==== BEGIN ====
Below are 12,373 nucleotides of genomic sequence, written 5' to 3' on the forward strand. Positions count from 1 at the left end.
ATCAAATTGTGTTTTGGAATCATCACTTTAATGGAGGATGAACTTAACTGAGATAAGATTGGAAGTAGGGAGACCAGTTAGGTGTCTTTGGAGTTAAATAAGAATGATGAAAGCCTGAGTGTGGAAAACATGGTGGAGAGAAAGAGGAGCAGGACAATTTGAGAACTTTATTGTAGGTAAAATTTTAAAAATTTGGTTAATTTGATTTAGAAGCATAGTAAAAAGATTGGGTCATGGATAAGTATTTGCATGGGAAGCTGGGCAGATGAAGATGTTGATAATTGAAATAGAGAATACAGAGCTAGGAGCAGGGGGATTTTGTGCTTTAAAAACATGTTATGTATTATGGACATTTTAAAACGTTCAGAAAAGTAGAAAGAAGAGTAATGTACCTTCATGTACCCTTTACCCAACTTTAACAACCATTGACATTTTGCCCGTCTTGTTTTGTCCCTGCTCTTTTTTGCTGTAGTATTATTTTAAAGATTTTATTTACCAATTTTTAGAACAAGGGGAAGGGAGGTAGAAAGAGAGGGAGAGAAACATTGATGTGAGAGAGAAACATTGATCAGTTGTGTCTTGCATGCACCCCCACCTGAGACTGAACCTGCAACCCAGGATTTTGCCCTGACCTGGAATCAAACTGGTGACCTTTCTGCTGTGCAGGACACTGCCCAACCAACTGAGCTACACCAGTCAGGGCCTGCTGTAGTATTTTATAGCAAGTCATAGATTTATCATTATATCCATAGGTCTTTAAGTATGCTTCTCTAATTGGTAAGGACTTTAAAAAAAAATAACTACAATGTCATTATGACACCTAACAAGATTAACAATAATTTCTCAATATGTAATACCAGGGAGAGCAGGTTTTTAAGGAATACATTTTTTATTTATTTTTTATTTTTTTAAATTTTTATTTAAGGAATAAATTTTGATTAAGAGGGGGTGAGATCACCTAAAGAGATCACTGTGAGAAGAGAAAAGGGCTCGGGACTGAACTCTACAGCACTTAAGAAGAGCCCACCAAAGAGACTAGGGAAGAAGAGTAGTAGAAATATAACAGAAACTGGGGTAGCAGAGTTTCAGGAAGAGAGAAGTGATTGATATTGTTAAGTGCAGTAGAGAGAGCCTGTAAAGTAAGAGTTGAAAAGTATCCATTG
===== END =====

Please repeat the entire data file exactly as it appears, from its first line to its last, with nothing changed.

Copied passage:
Below are 12,373 nucleotides of genomic sequence, written 5' to 3' on the forward strand. Positions count from 1 at the left end.
ATCAAATTGTGTTTTGGAATCATCACTTTAATGGAGGATGAACTTAACTGAGATAAGATTGGAAGTAGGGAGACCAGTTAGGTGTCTTTGGAGTTAAATAAGAATGATGAAAGCCTGAGTGTGGAAAACATGGTGGAGAGAAAGAGGAGCAGGACAATTTGAGAACTTTATTGTAGGTAAAATTTTAAAAATTTGGTTAATTTGATTTAGAAGCATAGTAAAAAGATTGGGTCATGGATAAGTATTTGCATGGGAAGCTGGGCAGATGAAGATGTTGATAATTGAAATAGAGAATACAGAGCTAGGAGCAGGGGGATTTTGTGCTTTAAAAACATGTTATGTATTATGGACATTTTAAAACGTTCAGAAAAGTAGAAAGAAGAGTAATGTACCTTCATGTACCCTTTACCCAACTTTAACAACCATTGACATTTTGCCCGTCTTGTTTTGTCCCTGCTCTTTTTTGCTGTAGTATTATTTTAAAGATTTTATTTACCAATTTTTAGAACAAGGGGAAGGGAGGTAGAAAGAGAGGGAGAGAAACATTGATGTGAGAGAGAAACATTGATCAGTTGTGTCTTGCATGCACCCCCACCTGAGACTGAACCTGCAACCCAGGATTTTGCCCTGACCTGGAATCAAACTGGTGACCTTTCTGCTGTGCAGGACACTGCCCAACCAACTGAGCTACACCAGTCAGGGCCTGCTGTAGTATTTTATAGCAAGTCATAGATTTATCATTATATCCATAGGTCTTTAAGTATGCTTCTCTAATTGGTAAGGACTTTAAAAAAAAATAACTACAATGTCATTATGACACCTAACAAGATTAACAATAATTTCTCAATATGTAATACCAGGGAGAGCAGGTTTTTAAGGAATACATTTTTTATTTATTTTTTATTTTTTTAAATTTTTATTTAAGGAATAAATTTTGATTAAGAGGGGGTGAGATCACCTAAAGAGATCACTGTGAGAAGAGAAAAGGGCTCGGGACTGAACTCTACAGCACTTAAGAAGAGCCCACCAAAGAGACTAGGGAAGAAGAGTAGTAGAAATATAACAGAAACTGGGGTAGCAGAGTTTCAGGAAGAGAGAAGTGATTGATATTGTTAAGTGCAGTAGAGAGAGCCTGTAAAGTAAGAGTTGAAAAGTATCCATTG